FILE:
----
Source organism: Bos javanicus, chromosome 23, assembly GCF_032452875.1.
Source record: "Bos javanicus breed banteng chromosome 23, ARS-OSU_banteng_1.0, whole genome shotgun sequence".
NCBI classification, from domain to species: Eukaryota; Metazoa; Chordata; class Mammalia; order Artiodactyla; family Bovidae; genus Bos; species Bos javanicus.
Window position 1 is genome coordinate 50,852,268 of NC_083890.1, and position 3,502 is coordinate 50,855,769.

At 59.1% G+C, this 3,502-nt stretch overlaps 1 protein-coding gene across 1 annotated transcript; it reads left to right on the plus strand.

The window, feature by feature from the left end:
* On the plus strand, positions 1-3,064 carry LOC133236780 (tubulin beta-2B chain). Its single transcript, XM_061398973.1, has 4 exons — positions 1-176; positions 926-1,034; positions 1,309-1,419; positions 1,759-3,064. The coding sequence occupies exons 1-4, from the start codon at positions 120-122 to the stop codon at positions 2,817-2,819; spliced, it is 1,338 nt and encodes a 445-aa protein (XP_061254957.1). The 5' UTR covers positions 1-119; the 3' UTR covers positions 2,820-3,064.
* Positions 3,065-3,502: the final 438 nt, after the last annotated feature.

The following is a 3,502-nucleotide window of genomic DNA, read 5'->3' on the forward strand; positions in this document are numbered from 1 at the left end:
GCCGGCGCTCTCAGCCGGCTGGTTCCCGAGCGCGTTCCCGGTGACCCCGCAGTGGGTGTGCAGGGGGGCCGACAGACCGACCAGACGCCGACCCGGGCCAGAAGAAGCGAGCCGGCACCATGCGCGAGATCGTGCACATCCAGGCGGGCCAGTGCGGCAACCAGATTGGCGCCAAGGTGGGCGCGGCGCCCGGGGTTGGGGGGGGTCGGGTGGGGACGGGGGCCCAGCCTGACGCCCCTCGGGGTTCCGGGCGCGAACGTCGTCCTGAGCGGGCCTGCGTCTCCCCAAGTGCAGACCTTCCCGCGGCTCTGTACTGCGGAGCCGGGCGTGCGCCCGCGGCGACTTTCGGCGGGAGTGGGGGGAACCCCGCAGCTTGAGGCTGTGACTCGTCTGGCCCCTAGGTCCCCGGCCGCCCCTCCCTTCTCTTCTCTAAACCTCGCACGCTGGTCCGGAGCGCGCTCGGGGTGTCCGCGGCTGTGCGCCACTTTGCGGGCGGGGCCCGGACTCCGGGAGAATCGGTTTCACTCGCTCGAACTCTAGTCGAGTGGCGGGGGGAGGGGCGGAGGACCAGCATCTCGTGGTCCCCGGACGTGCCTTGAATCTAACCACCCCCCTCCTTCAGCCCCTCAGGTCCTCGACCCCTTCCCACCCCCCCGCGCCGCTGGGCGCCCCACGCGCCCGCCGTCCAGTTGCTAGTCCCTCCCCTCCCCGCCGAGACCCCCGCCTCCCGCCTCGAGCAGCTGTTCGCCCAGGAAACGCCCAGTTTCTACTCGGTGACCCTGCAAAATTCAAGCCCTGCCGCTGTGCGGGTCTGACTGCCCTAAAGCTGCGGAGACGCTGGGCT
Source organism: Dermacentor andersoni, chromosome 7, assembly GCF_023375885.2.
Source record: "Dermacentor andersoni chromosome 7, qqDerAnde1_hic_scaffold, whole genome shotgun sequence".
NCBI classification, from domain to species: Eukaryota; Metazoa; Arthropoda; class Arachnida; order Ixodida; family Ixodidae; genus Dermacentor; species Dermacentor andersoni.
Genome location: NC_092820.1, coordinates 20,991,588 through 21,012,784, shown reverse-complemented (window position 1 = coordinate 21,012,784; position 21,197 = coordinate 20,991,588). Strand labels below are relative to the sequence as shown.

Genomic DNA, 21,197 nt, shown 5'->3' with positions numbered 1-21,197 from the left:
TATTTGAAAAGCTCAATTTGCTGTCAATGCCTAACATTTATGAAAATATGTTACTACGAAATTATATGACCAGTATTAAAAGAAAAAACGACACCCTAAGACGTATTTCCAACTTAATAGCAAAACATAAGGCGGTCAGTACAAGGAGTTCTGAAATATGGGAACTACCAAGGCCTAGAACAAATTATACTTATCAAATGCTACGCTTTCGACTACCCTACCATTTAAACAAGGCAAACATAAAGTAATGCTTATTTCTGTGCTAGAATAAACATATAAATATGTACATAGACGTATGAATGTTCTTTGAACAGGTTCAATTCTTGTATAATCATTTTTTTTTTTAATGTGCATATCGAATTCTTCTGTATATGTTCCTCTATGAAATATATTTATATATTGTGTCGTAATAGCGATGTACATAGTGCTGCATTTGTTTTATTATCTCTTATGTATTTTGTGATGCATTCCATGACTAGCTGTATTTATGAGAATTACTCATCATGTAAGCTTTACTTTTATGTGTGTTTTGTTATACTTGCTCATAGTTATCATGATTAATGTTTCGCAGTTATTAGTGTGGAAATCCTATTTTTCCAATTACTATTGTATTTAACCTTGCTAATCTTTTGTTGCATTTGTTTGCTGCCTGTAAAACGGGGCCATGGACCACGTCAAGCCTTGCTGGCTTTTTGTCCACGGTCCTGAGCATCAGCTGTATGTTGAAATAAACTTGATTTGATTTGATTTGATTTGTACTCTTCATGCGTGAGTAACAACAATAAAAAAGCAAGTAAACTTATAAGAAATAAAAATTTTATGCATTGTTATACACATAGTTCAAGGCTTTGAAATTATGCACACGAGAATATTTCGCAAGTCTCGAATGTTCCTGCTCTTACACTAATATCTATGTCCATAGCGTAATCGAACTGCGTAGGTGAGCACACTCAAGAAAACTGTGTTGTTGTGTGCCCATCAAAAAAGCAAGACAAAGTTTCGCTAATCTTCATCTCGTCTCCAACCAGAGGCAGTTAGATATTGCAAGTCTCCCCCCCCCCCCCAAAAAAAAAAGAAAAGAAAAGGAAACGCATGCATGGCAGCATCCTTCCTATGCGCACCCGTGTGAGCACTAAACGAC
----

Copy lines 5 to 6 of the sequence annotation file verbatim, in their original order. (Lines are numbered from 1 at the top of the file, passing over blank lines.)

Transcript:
At 59.1% G+C, this 3,502-nt stretch overlaps 1 protein-coding gene across 1 annotated transcript; it reads left to right on the plus strand.

The window, feature by feature from the left end: